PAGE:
1 of 11
Serial killers in love, the obscenely rich in crisis, scammers in too deep: This year’s best TV offerings, with one notable exception, reflected our extremely 2021 desires to get back to normal. After experimenting with COVID-19 constraints last year — remember all those socially distanced, Zoom-based shows only TV critics seemed to watch? — television largely ignored the pandemic, exploring what feels like any other issue under the sun. Here are the nine finest escapes from the pandemic, and the one painfully accurate tribute to a year lost.
Image Credit: Pexels/Cottonbro
2 of 11
10. ‘You’ (Netflix): It’s entirely apt that a show with a book-revering protagonist would come by its pleasures the old-fashioned way. Immaculate plotting, pitch-perfect satire and combustible chemistry between leads Penn Badgley and Victoria Pedretti made the third season of this serial-killer drama the series’ best by far. An incisive dissection of the self-delusion it takes to sustain obsession, ‘You’ pulled off the seemingly impossible by making its sendups of the suburbs feel fresh, while pointedly exploring the all-too-common denials and deceptions that can slow, but not stop, a marriage’s inevitable disintegration.
Image Credit: Beth Dubber/Netflix
3 of 11
9. ‘WandaVision’ (OSN): Elizabeth Olsen and Paul Bettany played their roles as Marvel’s Wanda and Vision to perfection in this much-loved miniseries. In it, they play a newly-wed couple settling into a new old-school neighbourhood. There’s a mix of comedy and tragedy and it has been praised for its sitcom vibe that delves deep into emotions.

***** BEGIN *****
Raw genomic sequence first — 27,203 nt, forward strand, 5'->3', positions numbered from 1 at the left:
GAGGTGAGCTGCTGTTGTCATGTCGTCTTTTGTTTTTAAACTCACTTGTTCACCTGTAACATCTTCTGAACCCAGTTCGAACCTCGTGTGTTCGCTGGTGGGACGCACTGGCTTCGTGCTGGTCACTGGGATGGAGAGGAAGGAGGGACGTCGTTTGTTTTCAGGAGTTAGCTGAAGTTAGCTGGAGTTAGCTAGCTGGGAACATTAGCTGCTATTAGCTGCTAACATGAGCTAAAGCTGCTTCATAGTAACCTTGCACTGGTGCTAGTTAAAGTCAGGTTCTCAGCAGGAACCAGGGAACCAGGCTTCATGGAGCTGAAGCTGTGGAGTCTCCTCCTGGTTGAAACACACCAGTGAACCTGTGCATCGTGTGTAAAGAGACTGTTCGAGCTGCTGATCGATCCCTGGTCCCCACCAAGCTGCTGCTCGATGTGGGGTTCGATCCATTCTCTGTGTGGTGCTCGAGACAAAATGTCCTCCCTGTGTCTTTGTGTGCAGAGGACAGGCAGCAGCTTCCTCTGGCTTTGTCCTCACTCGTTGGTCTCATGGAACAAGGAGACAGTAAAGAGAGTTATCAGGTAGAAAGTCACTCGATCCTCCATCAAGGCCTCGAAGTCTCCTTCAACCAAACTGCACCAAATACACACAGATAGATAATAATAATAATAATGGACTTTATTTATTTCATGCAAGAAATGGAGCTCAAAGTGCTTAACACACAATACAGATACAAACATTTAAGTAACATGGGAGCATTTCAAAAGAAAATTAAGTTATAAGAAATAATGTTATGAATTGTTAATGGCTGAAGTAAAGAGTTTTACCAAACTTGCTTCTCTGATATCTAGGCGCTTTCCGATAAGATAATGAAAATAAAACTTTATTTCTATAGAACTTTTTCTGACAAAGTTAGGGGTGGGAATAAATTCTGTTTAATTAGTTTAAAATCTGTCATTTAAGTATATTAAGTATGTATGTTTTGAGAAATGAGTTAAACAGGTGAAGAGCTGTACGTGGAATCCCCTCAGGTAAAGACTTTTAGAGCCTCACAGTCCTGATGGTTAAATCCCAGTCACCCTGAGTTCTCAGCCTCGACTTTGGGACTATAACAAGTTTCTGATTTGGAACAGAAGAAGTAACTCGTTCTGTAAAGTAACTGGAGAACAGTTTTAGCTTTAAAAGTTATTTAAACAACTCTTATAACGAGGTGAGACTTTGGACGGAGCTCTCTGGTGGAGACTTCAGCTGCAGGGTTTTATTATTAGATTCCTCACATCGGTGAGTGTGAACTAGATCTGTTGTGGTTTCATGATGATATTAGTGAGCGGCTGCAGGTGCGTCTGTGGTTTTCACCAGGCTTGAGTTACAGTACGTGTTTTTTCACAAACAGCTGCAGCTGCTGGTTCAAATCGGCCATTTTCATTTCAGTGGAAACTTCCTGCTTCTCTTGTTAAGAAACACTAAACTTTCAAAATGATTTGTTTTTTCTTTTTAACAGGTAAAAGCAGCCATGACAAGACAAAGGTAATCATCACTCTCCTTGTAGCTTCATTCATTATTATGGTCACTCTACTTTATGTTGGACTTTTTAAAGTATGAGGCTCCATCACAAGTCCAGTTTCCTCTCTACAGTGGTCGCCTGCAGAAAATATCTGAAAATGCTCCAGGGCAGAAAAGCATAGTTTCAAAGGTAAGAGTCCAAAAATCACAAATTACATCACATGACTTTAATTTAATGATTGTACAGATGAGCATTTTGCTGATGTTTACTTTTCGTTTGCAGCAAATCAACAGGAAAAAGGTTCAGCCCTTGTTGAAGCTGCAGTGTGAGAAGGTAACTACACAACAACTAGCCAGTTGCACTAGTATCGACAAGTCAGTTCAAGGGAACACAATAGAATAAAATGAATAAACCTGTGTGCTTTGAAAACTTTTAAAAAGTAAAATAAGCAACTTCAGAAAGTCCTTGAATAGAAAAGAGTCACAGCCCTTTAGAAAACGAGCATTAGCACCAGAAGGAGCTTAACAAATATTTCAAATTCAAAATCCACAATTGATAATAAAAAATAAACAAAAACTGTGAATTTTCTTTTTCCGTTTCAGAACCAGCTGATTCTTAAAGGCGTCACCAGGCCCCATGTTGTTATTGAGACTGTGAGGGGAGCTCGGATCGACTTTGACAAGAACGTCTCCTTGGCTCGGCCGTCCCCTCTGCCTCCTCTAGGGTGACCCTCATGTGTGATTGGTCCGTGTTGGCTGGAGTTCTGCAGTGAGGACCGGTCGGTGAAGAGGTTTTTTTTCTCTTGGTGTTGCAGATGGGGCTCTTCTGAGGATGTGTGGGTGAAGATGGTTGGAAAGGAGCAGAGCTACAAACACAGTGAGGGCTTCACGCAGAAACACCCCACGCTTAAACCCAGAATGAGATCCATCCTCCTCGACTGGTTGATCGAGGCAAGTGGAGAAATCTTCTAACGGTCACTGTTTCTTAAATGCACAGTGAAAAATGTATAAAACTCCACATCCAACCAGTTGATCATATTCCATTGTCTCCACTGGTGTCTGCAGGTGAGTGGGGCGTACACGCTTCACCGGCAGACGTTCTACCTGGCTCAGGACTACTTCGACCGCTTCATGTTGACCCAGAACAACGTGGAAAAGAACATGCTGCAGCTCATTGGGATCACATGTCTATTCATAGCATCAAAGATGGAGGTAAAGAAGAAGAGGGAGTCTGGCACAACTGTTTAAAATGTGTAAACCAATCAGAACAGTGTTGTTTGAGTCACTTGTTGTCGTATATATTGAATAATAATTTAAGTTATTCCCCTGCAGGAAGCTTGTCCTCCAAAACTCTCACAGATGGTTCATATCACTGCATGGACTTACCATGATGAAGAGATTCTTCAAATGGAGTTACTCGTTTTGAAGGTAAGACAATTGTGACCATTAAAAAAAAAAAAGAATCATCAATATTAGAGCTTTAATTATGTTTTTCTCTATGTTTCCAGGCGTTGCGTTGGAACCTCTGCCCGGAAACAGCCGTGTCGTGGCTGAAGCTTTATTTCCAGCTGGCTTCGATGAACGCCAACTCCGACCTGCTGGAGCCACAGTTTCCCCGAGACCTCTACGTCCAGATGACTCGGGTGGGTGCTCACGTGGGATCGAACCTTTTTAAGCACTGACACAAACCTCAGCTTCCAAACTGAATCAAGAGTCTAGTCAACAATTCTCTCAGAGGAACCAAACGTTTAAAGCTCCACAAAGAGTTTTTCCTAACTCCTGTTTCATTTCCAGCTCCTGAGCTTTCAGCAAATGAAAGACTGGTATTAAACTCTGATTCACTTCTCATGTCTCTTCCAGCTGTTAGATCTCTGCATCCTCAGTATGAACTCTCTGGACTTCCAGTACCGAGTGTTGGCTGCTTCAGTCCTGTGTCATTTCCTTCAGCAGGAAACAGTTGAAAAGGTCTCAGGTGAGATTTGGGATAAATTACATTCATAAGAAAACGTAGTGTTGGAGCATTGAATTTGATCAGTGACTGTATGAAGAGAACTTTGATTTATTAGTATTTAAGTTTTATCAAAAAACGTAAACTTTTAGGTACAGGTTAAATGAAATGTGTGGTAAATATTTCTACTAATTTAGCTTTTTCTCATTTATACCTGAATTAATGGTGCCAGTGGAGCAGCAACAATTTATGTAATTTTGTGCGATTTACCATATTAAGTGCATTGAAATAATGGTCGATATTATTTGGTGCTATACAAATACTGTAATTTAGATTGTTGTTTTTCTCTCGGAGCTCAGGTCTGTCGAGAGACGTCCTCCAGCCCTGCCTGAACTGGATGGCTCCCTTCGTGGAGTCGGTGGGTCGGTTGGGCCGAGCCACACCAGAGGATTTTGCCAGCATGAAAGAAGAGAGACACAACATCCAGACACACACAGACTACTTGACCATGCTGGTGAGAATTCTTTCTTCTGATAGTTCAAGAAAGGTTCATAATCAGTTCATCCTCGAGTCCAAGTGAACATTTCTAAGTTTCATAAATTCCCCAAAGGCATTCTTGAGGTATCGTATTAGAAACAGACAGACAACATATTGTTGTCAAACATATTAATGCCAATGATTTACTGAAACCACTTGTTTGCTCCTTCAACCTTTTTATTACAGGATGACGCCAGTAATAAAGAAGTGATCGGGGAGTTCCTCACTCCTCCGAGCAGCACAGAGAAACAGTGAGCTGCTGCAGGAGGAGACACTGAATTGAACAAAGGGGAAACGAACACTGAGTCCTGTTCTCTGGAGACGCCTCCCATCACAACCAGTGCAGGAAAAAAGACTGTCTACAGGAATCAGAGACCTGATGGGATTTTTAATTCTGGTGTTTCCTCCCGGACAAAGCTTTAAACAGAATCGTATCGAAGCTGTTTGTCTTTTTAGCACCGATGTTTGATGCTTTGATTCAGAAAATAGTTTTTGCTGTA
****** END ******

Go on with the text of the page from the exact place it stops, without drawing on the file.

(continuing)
Image Credit: Courtesy of Marvel Studios
4 of 11
8. ‘Mare of Easttown’ (OSN): Hollywood actress Kate Winslet is soul-crushingly brilliant as a troubled police officer who has to solve a local murder of a young woman. The series is a searing exploration of a woman struggling to gain closure from a personal tragedy and how she throws herself into her job to take her mind off her past. Her present and past intermingle and give us a portrait of grief and loss in the most humane manner. Winslet as a hardened, bitter, and brittle mother is painfully good. Watch this compelling series to appreciate Winslet’s turn as a consummate actor. It’s a series that leaves a lasting impression on you.
5 of 11
7. ‘Hacks’ (HBO Max): ‘Hacks’ is the kind of show so good, you wish there were 10 others just like it — in its case, platonic love stories between female mentors and protegees. Whether in ‘The Devil Wears Prada’ or the more recent ‘Late Night’, the older woman tends to become the centre of gravity in such workplace tales of mutual grudging respect, and this dramedy from ‘Broad City’ alums is no exception. Jean Smart delivers the performance of the year as Deborah Vance, comedy’s Vegas-based fading grande dame. Her iron-willed comeback to relevance — aided by Hannah Einbinder’s entitled but cutting-edge Gen Z joke writer Ava — looks to the future of stand-up while paying tribute to its past.
Image Credit: IMDB
6 of 11
6. ‘Maid’ (Netflix): To watch ‘Maid’ is to realise how seldom pop culture dares to tackle experiences as widely shared as low-wage work, domestic violence, being a half-step from homelessness and caring for a family member with untreated mental illness — and with such care, nuance and well-roundedness. Adapted from Stephanie Land’s best-selling memoir, the limited series seems to have become a word-of-mouth hit, not just because it depicts those struggles with sensitivity, but because it made them part of an engrossing tale of a single mom’s self-rediscovery. Starring mother-daughter leads Andie MacDowell and Margaret Qualley in career-high performances, the drama soars by refusing easy answers or villains. Life’s much too complicated for that.
Image Credit: Netflix